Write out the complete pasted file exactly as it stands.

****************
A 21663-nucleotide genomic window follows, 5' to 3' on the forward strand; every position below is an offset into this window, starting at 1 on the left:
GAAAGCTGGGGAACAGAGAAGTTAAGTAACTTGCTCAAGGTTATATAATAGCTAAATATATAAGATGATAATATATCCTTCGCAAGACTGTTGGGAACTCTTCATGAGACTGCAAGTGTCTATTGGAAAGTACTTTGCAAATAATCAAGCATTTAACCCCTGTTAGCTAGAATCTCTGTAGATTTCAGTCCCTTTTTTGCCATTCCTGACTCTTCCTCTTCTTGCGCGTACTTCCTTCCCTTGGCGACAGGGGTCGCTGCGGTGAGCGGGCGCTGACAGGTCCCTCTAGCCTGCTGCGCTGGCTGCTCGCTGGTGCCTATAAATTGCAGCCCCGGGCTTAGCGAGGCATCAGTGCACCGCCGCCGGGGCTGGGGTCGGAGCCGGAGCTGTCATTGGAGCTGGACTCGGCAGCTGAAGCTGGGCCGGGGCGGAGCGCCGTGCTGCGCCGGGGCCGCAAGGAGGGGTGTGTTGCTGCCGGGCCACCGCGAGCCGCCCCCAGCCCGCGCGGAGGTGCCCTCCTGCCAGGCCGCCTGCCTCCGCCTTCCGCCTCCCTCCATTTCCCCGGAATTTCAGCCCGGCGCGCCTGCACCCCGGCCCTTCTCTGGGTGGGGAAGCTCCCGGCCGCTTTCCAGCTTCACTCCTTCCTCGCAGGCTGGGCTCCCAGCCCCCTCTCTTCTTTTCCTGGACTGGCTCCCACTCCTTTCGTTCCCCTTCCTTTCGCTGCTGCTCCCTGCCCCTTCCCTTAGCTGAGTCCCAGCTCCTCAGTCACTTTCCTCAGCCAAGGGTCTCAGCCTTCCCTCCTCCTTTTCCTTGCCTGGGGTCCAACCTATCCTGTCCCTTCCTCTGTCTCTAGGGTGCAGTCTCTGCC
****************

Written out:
A 21663-nucleotide genomic window follows, 5' to 3' on the forward strand; every position below is an offset into this window, starting at 1 on the left:
GAAAGCTGGGGAACAGAGAAGTTAAGTAACTTGCTCAAGGTTATATAATAGCTAAATATATAAGATGATAATATATCCTTCGCAAGACTGTTGGGAACTCTTCATGAGACTGCAAGTGTCTATTGGAAAGTACTTTGCAAATAATCAAGCATTTAACCCCTGTTAGCTAGAATCTCTGTAGATTTCAGTCCCTTTTTTGCCATTCCTGACTCTTCCTCTTCTTGCGCGTACTTCCTTCCCTTGGCGACAGGGGTCGCTGCGGTGAGCGGGCGCTGACAGGTCCCTCTAGCCTGCTGCGCTGGCTGCTCGCTGGTGCCTATAAATTGCAGCCCCGGGCTTAGCGAGGCATCAGTGCACCGCCGCCGGGGCTGGGGTCGGAGCCGGAGCTGTCATTGGAGCTGGACTCGGCAGCTGAAGCTGGGCCGGGGCGGAGCGCCGTGCTGCGCCGGGGCCGCAAGGAGGGGTGTGTTGCTGCCGGGCCACCGCGAGCCGCCCCCAGCCCGCGCGGAGGTGCCCTCCTGCCAGGCCGCCTGCCTCCGCCTTCCGCCTCCCTCCATTTCCCCGGAATTTCAGCCCGGCGCGCCTGCACCCCGGCCCTTCTCTGGGTGGGGAAGCTCCCGGCCGCTTTCCAGCTTCACTCCTTCCTCGCAGGCTGGGCTCCCAGCCCCCTCTCTTCTTTTCCTGGACTGGCTCCCACTCCTTTCGTTCCCCTTCCTTTCGCTGCTGCTCCCTGCCCCTTCCCTTAGCTGAGTCCCAGCTCCTCAGTCACTTTCCTCAGCCAAGGGTCTCAGCCTTCCCTCCTCCTTTTCCTTGCCTGGGGTCCAACCTATCCTGTCCCTTCCTCTGTCTCTAGGGTGCAGTCTCTGCC